One way analytics is serving the Marlins going into the season’s second half

The Miami Marlins go into the second half the season with a better outlook than Opening Day.

“I think we’ve created an identity for ourselves, who we are, how we play, what kind of games we’re in. But now the second half will be getting into more of that,” manager Don Mattingly said before the All-Star break. “We’re going to be in our own division a lot, teams that are in playoff hunts, so hopefully we can play some good baseball the second half.”

Manager Don Mattingly announced his post All-Star Break starting rotation as Dan Straily, Pablo Lopez and Trevor Richards for the Tampa Bay Rays series, followed by Jose Ureña and WeiYin Chen begin the Marlins’ homestand against the Atlanta Braves.

Mattingly said the purpose of pushing Ureña back to July 23 allowed him to rest, especially after coming back from the disabled list to throw four innings in a 10-5 win over the Philadelphia Phillies

“We really wanted Jose to have two starts [since the injury] before the break, he ended up having three,” Mattingly said. “That’s why we wanted to push him back later, give him more time after All-Star. With the shoulder thing he went through, we didn’t want to push that too much.”

What will be demonstrated by the Marlins during the second half of the season will be the role of analytics being applied on the pitching. One example is their highly paid starter.

By moving Chen to the bottom of the rotation, it allows him to pitch home in three of his next four starts. That’s huge for Chen because while he has a 5.75 ERA this season, his splits are at both exterminates. He has a 1.83 ERA in seven starts at home and a 10.47 ERA in eight road starts, which is the worst road ERA in the majors.

“I really can’t explain it,” Chen said. “This is a place I am familiar with. Maybe it’s the weather, the environment, the ballpark. I feel like I can control more stuff that I want to. Maybe on the road, I am trying too hard. Whatever the reason is, there seems to be stuff I am trying to control, but I haven’t been able to on the road.”

The Marlins have only one 10-game road trip left this season, which will prevent back-to-back road starts for Chen.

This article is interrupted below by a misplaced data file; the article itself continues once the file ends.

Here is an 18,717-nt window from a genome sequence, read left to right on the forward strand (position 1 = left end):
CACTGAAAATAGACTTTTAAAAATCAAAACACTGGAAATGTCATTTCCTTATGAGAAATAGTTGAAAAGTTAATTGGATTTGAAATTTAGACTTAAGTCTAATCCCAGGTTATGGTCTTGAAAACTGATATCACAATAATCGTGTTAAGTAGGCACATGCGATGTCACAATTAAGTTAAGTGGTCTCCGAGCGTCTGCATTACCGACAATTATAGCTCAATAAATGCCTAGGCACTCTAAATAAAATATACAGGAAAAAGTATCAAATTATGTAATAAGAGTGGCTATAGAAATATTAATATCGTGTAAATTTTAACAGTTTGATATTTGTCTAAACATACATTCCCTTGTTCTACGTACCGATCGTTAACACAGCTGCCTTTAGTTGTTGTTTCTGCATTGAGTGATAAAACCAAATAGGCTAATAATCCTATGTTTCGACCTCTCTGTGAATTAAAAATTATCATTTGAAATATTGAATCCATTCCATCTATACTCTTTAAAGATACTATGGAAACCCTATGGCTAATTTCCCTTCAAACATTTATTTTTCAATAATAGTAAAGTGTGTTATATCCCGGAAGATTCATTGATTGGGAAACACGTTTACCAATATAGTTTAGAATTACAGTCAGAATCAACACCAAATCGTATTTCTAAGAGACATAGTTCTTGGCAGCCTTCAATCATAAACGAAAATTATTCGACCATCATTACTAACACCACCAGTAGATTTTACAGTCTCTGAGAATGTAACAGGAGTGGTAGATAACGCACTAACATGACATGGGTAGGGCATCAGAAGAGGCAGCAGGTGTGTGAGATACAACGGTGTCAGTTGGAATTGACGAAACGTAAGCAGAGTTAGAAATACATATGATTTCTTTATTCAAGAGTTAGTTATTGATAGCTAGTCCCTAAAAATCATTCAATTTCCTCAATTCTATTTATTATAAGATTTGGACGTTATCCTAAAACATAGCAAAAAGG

The next two weeks are going to be heavy on the trade rumors as playoff contenders are all in need of bullpen help. The Marlins have a couple relievers in Brad Ziegler and Kyle Barraclough that are highly targeted. Both of them are on pace to set new career-highs in games and along with Drew Steckenrider, are three of the majors’ 28 most-used pitchers in terms of appearances, ranging from 44-47.

Former Marlins pitcher and Padres closer Brad Hand set the market when the Cleveland Indians acquired him for their top prospect. Similar might be possible for the acquisition of Barraclough. In the likelihood of only Ziegler being moved, the usage of Barraclough and Steckenrider will need to be monitored through the season. 

“We’ll just monitor the number of times they get up and down in the ‘pen,” Mattingly said. “If I get them up and don’t pitch, we monitor that. We monitor the number of times they get in, the number of pitches they throw in any game, in any inning they come in to.”

Another way the Marlins use analytics to monitor pitchers is tracking their release point. From there, they can see the red flags like the arm slot dipping lower. Mattingly said it was discovered with Steckenrider last year.

“We watch velocities,” Mattingly said. “As the season goes, is it going downward. Is the arm angle dropping? It tells you a guy’s getting tired, his arm’s getting down a little lower. Those are the things you get off of Trackman data. That tells you a lot.”

Mattingly said the Marlins were behind in analytics when he joined the team in 2016 and while they were trending upward the first two seasons, it was the new ownership group that brought it to a level that lets them truly benefit from it.

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About: Tony Capobianco

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Sports Kave senior writer

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